Health hazard evaluation report: HETA-2001-0153-2994, Naval Computer and Telecommunications Station, Cutler, Maine.
Cincinnati, OH: U.S. Department of Health and Human Services, Public Health Service, Centers for Disease Control and Prevention, National Institute for Occupational Safety and Health, HETA 2001-0153-2994, 2006 Mar; :1-34
On February 2, 2001, the American Federation of Government Employees (AFGE) Local 2635 submitted a health hazard evaluation (HHE) request on behalf of civilian employees at the Naval Computer and Telecommunications Station (NCTS), Cutler, Maine. The request indicated that electronics workers, technicians, antenna workers, and administrative staff were exposed to radiofrequency (RF) electromagnetic fields (EMF) in the antenna fields and on the transmitter decks. The request noted that employees suspected that they were incurring eye injuries as a result of exposure to RF fields. In response to the HHE request, a NIOSH team of two industrial hygienists, two research physicists, and a physician conducted a site visit on May 14-16, 2002. During the site visit, the industrial hygienists and physicists conducted environmental monitoring to characterize exposures to electromagnetic radiation at various locations throughout the facility. The NIOSH physician reviewed employee medical records and Occupational Safety and Health Administration (OSHA) Illness and Injury Logs, and conducted the confidential employee interviews on May 15-16, 2002. On October 15, 2002, the NIOSH industrial hygienists returned to the site to characterize very low frequency (VLF) electric fields beneath antenna downleads. In May 2002, worker exposures to RF fields in the high frequency (HF) transmitter building (Building 400) and antenna field were well below the Institute of Electrical and Electronics Engineers (IEEE) recommendations for occupational (controlled) environments. Field strength measurements were below occupational exposure limits in locations accessible to employees (most were below the limit of detection). Induced and contact currents (wrist and ankle) were nondetectable in the HF transmitter building, and well below IEEE limits at fence lines around HF antennas. Data from the May 2002 site visit indicate that workers in the VLF transmitter Control Room (T-Deck, Building 100) were not overexposed to electric fields (E-fields) while performing their duties. All spatial average E-field measurements in the VLF Control Room were well below the IEEE exposure limits. During the October 2002 visit, spatial average E-field strength beneath VLF downleads in the north array exceeded the IEEE maximum permissible exposure (MPE) of 614 volts per meter (V/m) in four locations approximately 60 feet from the helix house. Wrist and ankle currents at these four locations were well below IEEE limits, as were magnetic flux field measurements. The 24 kHz fields at NCTS Cutler can cause potentially hazardous RF shocks in workers who touch conductive objects such as vehicles, fencing, metal roofing, supporting guy wire metallic cables, and metallic rigging cables used during painting and maintenance. Effective measures should be taken to reduce potential shock hazards when workers could touch conductive objects in VLF fields. Worker interviews, medical records, and the OSHA Log did not reveal any findings that could be related to workplace exposures. Health problems reported during confidential employee interviews were not consistent with health problems associated with EMF exposure and presented no consistent pattern. NIOSH investigators conducted an extensive review of the IEEE "exclusion rule" as it pertains to VLF exposures at NCTS Cutler. (The exclusion rule specifies conditions under which workers may be exposed to electromagnetic field strengths exceeding the MPE.) NIOSH concluded that the exclusion rule (IEEE C95.1 1999, Section 4.2.1) should not be applied at NCTS Cutler where VLF electric field strength exceeds the MPE, i.e., MPEs for field strengths and body currents (contact and induced) must be met. Although no exposure-related health problems were identified, NIOSH investigators concluded that the potential exists for exposure to E-field strengths beneath VLF arrays which exceed the IEEE MPE, and that VLF E-fields can cause potentially hazardous RF shocks in workers who touch metallic objects. Recommendations are provided in this report for training employees, restricting access to areas where RF fields exceeding MPEs may be present, posting warning signs, conducting monitoring, and reporting burns and shocks.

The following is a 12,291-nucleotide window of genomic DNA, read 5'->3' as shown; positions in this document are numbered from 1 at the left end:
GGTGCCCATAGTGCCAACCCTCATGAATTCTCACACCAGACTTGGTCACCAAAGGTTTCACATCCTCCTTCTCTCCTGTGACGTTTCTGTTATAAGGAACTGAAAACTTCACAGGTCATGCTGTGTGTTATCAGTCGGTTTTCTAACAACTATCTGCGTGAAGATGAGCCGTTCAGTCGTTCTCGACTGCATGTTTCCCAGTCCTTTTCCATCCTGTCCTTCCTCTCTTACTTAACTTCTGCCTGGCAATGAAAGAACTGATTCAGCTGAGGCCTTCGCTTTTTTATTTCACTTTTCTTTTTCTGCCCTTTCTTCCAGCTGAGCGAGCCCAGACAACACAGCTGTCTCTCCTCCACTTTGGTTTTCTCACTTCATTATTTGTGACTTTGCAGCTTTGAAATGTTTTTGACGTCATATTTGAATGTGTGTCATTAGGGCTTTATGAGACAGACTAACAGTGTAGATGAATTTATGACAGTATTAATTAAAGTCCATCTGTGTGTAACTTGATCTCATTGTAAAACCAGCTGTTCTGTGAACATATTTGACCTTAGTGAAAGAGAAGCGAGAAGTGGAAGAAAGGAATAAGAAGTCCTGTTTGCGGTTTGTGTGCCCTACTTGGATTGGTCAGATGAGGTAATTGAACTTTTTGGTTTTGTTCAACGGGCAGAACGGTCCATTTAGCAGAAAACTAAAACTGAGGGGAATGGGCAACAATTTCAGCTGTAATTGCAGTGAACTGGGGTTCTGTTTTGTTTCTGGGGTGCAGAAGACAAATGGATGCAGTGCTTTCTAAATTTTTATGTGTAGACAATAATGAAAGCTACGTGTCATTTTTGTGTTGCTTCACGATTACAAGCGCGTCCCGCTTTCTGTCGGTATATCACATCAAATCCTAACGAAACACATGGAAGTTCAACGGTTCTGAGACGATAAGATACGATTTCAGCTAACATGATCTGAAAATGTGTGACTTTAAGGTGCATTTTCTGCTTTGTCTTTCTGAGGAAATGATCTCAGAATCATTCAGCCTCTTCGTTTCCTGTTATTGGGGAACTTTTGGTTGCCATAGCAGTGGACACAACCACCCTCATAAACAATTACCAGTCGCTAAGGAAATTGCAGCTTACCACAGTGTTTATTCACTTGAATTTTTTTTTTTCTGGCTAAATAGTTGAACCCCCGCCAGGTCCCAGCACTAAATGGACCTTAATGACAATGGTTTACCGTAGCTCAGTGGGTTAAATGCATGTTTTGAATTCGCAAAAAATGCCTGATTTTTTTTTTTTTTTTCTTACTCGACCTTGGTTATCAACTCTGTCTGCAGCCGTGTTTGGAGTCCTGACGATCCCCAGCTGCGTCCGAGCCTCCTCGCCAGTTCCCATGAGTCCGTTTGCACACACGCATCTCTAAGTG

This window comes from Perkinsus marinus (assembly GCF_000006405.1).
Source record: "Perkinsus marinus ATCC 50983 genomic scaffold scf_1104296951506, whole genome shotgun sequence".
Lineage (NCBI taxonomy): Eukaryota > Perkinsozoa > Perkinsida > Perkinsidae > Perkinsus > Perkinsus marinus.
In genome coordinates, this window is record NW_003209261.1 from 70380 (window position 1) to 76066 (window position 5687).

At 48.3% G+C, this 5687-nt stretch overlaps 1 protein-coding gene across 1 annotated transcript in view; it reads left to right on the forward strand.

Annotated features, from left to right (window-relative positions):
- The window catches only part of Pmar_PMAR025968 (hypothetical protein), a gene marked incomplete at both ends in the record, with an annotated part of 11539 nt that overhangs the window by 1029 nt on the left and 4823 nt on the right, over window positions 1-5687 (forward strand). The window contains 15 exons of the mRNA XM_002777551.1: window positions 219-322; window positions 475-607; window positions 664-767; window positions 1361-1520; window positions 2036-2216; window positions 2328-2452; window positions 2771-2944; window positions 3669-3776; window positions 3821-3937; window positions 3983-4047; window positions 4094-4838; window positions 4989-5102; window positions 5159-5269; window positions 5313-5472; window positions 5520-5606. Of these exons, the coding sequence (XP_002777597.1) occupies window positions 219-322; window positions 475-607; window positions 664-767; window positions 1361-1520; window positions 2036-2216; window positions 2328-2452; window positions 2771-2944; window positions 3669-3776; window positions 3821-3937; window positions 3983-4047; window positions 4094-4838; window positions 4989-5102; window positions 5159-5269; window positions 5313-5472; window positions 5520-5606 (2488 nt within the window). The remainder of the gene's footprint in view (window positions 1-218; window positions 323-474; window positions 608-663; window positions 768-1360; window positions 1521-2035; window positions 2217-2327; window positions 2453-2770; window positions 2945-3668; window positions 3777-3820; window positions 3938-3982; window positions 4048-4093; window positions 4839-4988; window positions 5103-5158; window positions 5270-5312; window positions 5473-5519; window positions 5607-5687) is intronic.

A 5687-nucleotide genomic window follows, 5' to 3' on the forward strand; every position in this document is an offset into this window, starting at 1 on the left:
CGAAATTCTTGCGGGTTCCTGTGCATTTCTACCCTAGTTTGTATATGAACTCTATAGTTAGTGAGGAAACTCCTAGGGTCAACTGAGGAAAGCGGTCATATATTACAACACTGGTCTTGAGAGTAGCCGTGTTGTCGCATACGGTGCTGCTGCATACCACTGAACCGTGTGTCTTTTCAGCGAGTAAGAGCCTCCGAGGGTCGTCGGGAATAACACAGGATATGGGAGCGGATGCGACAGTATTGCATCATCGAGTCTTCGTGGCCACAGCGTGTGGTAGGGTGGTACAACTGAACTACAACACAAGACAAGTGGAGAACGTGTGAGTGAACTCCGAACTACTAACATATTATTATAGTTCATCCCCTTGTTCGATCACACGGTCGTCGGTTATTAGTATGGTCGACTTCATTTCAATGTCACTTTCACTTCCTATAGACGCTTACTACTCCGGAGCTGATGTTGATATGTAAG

Region-1; Hazard-Unconfirmed; Electrical-charge; Electrical-fields; Electrical-shock; Electricity; Military-personnel; Nonionizing-radiation; Electromagnetic-radiation; Radio-waves;
Author Keywords: national security; Electromagnetic fields; EMF; nonionizing radiation; radiofrequency radiation; RF; high frequency radiation; HF; very low frequency radiation; VLF; U. S. Navy; telecommunications